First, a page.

Prince Andrew met Jeffrey Epstein, the billionaire paedophile, at least ten times over the course of their 12-year friendship, according to an investigator.
Mike Fisten, a former police detective sergeant in Florida, claims Epstein had up to 13 phone numbers for the queen’s second son.
Fisten, now a private investigator who pursued Epstein for more than a decade on behalf of his victims, said he found an address book at the billionaire’s home in Palm Beach, Florida, that was “a treasure trove of Jeffrey’s activities”.
He said of the address book, “It really took us out of south Florida and took us around the globe.
“For instance, if looking at the section in London, you could pick out the Duke of York, which is Prince Andrew. And when you look at that, under Duke of York, it shows Buckingham Palace, London. He has 13 phone numbers to contact the duke.”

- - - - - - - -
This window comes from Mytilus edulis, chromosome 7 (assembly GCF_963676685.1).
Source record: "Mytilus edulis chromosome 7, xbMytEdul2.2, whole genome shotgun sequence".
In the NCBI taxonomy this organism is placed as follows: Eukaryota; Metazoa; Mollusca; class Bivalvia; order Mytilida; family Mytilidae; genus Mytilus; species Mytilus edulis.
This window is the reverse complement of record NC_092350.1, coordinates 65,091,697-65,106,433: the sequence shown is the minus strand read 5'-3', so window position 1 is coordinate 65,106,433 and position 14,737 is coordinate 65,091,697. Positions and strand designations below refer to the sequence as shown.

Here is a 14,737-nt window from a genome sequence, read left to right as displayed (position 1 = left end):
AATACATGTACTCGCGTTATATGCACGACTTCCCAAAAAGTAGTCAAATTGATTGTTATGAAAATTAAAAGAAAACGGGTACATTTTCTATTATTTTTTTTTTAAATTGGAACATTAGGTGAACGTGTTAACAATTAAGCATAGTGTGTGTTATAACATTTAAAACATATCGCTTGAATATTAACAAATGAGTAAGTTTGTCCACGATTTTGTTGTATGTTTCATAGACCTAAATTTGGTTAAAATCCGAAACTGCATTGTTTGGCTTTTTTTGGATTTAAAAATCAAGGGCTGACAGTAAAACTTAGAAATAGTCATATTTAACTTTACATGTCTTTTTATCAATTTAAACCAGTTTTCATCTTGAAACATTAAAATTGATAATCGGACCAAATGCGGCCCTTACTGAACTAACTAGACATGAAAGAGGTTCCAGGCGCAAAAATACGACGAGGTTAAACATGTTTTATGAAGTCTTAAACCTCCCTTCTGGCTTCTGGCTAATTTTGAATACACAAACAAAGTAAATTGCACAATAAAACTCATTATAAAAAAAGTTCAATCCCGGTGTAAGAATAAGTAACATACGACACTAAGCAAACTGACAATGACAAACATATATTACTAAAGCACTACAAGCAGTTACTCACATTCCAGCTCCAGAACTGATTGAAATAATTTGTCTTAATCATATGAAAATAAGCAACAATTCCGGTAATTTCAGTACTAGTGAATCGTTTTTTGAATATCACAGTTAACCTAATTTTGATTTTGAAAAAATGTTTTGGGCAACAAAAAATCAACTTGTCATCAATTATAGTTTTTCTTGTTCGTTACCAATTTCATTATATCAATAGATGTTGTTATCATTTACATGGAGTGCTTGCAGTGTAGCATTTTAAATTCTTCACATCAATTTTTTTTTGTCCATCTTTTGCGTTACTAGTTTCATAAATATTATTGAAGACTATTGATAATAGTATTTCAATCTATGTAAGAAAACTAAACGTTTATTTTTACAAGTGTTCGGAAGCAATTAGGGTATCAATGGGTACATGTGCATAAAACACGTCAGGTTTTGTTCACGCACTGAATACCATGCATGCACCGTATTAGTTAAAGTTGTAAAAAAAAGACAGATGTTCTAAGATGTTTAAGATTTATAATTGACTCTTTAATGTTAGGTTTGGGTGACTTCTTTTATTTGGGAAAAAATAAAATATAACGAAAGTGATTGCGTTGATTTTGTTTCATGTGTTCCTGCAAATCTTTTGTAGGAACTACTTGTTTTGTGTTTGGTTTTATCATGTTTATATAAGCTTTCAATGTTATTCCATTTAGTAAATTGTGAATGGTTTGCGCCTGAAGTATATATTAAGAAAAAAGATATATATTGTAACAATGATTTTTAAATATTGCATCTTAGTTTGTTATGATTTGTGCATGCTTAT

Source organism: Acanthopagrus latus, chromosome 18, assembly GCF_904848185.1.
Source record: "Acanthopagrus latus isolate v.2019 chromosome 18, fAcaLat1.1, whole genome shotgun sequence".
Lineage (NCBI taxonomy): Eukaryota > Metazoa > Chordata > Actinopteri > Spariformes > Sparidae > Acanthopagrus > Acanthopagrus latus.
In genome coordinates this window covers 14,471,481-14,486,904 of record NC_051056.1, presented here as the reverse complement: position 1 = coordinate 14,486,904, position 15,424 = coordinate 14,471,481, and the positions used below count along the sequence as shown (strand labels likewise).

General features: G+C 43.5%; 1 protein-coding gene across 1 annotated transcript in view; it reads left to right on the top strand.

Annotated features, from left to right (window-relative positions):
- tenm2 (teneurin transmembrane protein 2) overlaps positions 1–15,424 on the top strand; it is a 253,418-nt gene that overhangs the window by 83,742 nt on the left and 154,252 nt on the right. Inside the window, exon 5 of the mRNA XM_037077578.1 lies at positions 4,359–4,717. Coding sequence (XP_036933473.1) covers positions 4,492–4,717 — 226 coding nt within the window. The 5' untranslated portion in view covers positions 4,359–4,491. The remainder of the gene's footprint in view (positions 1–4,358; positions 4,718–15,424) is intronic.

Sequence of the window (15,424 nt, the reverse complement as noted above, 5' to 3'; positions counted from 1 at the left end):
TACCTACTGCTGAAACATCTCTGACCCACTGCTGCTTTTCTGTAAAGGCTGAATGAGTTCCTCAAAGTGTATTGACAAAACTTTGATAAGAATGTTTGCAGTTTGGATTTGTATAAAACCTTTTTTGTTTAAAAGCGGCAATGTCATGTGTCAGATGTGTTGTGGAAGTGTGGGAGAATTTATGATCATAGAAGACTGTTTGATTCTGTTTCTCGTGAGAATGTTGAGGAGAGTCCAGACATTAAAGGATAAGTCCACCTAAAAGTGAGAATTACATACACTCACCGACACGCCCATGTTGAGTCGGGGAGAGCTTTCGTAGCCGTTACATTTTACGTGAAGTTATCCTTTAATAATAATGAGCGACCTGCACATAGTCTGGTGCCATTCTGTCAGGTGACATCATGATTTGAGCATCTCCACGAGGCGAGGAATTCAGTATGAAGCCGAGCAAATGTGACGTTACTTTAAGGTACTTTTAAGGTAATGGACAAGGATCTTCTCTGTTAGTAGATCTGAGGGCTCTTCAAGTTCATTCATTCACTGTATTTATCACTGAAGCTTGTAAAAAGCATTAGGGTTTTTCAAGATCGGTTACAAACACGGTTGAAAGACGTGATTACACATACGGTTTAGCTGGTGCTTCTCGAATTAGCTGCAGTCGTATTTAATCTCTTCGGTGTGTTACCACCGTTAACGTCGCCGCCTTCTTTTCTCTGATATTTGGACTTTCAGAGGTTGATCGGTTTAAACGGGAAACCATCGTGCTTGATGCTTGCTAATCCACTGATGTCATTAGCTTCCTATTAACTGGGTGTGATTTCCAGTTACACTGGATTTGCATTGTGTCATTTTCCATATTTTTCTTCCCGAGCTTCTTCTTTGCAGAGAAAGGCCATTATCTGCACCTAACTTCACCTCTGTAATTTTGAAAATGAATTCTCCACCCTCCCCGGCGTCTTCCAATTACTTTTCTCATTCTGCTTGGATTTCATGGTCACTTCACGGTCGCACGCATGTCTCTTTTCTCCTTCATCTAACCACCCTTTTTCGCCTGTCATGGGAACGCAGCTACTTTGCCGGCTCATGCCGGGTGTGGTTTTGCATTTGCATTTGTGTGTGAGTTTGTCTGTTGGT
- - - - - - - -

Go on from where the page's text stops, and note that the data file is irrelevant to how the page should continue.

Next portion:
A Channel 4 Dispatches programme shed new light on Andrew’s friendship with Epstein on Monday night.
Epstein apparently took his own life in August after being charged with sex trafficking offences involving girls as young as 14.
Virginia Roberts, the woman who was forced to have sex with Andrew, went to a New York hospital suffering from vaginal bleeding three months later, according to her medical records.
Roberts has alleged she had a series of sexual encounters with the duke, which he denies, culminating in what she has said was a sex party on a Caribbean island owned by Epstein.
She said she had sex with Andrew in London and New York and in Epstein’s bolthole in the US Virgin Islands in March and April of 2001.
Medical records reveal that Roberts, then 18, checked into a hospital on9 July that year.
She told a US court in 2015 that her encounter on the island with Andrew was the third time she had sex with him.
This is the first time her subsequent medical condition has been revealed.
She had endured “irregular vaginal bleeding” over three weeks, as well as “dizziness, nausea, vomiting” and “sharp, low abdominal pain”, the medical records show.
The royal family deny any wrongdoing.